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  • Zatoichi’s Cane Sword (1967)

    aka Zatôichi tekka-tabi

    2018 #241
    Kimiyoshi Yasuda | 93 mins | Blu-ray | 2.35:1 | Japan / Japanese

    Zatoichi's Cane Sword

    The 15th Zatoichi movie is another that’s regarded as one of the very best: Letterboxd users rank it in the series’ top ten; IMDb voters have tied it for first place (with the first and 17th films); while The Digital Bits reckon it’s the best of them all, the only film in the series they gave an A+ rating. Well, I wouldn’t go that far, but it’s another fine instalment in this series that consistently delivers.

    Ichi’s sword skills attract the attention of an old blacksmith, a former sword maker, who it turns out was the protégé of the man who forged Ichi’s blade. Upon examining it, the blacksmith informs Ichi of a sad fact: the sword has an invisible crack — it’s good for one more strike, but that strike will break it. Giving the weapon to the blacksmith as a memento, Ichi quits his roaming ways and finds work as the live-in masseur at a nearby inn. There he stumbles into familial intrigue involving a dead boss’ children, the schemes of a cheating gang from the next town over, and the machinations of a corrupt official.

    Zatoichi’s Cane Sword comes with a great setup — Ichi giving up his sword and, with it, renouncing his wandering, battling lifestyle; trying to get by without falling back on his old combative skills — but, actually, I’m not sure how much our hero’s new status quo really changes things. I mean, you know Ichi’s going to end up with a sword in hand slashing down his foes eventually; and until we reach that point, the rest of the plot is pretty standard Zatoichi stuff. It’s solid, but not the most interesting the series has offered, despite some promising building blocks. For example, there’s a revelation about a supporting character’s parentage that feels like it could and should go somewhere interesting, but instead it just turns out they already knew. Later, Ichi tells Boss Iwagoro that he’s met many evil men, but Iwagoro is the worst. Well, that’s patently not true — we’ve seen much worse than him over the course of the series.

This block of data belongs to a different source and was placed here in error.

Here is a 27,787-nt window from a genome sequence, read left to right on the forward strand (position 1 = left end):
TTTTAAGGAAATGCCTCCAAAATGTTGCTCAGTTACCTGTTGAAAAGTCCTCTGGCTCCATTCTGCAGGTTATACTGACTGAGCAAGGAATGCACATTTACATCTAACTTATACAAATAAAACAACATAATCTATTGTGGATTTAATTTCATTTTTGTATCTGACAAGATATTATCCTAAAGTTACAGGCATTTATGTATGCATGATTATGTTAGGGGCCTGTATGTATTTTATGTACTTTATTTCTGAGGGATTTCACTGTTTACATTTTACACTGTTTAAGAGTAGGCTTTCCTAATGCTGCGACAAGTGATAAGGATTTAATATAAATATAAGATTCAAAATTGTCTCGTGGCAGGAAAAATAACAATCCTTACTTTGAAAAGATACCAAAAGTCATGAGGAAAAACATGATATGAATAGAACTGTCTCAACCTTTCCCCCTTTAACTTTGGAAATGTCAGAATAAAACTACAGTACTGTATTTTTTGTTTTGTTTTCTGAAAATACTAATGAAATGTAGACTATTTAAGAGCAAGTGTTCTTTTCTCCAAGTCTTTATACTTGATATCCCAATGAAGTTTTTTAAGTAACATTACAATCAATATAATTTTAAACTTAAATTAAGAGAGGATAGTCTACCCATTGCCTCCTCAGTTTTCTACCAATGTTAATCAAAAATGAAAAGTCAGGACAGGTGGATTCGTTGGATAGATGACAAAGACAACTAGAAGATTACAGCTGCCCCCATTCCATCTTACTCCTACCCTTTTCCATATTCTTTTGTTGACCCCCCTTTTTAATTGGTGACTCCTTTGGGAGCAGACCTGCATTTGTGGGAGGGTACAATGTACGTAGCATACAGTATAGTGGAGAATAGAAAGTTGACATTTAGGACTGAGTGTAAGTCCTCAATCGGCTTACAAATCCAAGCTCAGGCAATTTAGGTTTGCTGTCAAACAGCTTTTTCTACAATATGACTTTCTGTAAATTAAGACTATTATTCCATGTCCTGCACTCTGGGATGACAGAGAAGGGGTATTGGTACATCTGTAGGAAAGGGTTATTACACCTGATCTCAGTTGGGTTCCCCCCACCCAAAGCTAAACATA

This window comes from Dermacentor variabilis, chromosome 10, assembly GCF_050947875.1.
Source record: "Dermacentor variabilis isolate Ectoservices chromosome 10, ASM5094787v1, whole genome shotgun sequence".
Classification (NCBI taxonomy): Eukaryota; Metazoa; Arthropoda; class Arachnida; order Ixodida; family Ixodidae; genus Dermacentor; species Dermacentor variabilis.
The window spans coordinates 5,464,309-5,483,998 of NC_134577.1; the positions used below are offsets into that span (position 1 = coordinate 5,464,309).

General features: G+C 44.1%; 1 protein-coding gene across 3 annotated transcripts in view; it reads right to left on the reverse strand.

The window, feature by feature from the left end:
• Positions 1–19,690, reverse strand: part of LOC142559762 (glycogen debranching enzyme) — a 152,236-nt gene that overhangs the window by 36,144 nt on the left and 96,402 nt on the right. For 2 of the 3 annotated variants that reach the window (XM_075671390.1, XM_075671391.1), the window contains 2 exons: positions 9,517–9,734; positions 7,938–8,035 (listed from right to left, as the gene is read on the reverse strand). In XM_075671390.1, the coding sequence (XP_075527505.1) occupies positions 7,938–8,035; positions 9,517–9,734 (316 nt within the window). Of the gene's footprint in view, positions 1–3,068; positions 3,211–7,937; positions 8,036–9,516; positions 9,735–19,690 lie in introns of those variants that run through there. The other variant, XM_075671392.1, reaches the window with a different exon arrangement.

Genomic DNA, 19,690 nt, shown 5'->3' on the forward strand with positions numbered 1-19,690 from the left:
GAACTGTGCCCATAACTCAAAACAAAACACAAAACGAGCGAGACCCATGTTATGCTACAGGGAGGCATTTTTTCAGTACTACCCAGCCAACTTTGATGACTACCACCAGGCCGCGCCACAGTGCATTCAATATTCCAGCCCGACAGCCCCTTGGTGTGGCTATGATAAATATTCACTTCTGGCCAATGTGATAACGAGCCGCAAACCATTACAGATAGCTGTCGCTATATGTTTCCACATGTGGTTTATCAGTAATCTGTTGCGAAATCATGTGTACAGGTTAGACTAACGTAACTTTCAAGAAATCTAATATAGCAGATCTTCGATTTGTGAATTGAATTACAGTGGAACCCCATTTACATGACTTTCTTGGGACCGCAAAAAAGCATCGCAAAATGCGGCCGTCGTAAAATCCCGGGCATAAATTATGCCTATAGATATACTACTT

Zatoichi and his sword

    I don’t want to sound too down on the film, though, because while it’s not in the absolute top tier of the series, it’s surely at the upper end. Even if the way events play out didn’t dig into their promise as much as I’d hoped, it still leads to numerous engaging or entertaining moments — the quietly emotional scene where Ichi decides to completely change his life, for example; or, by complete contrast, a fun and silly scene where Ichi abuses the respect/fear of a snivelling boss by pretending to be drunk and pouring sake all over the chap. There’s also a nightmare sequence, which makes this the second Zatoichi film in a row to feature a dream scene, fact fans. Whereas the last one was a bit… odd, this one is a memorable insight into Ichi’s fears. Finally, the inevitable climactic mass slaughter is set in falling snow, which gives it a nice bit of visual beauty to stand out, seeing as the rest of the film’s fight choreography is pretty standard stuff for the series — which of course means that, considered in isolation, it’s as impressive as ever.

    Anyone who watches and enjoys the Zatoichi series is bound to end up with their own particular favourites, for whatever reason. Clearly Cane Sword particularly clicked for the writers at The Digital Bits; for me, it’s been other films — I’m reminded of Adventures of Zatoichi, which seems to score lowly with most people but was one of my favourites. Either way, Cane Sword is another very good entry in a series which is, fortunately, full of them.

    4 out of 5

    The Best & Worst of 2018

    Later than planned, here it is: my picks of the best (and worst) films I saw in 2018! Plus, as usual, a list of some major titles I missed, thus explaining why they’re not on my top list (i.e. because I haven’t seen them).

    I’d hoped to have this up by Sunday morning, but life increasingly got in the way, not helped by it being a more mammoth task than usual. You’d think picking a top 26 would be easier than picking a top 10 (there are more slots!), but you end up with the same dilemmas, just further down the scale. And, of course, a longer list means there are more films to sort into order — I mean, how do you decide which is ‘better’ between a dystopian sci-fi parable, an excoriating relationship drama, and a groundbreaking action movie when you love them all? And that’s just one example…

    Anyway, this is what I ended up with. And just a final reminder before we get going: these films are selected from all 261 movies I saw for the first time in 2018, not just new releases.



    The Five Worst Films I Saw For the First Time in 2018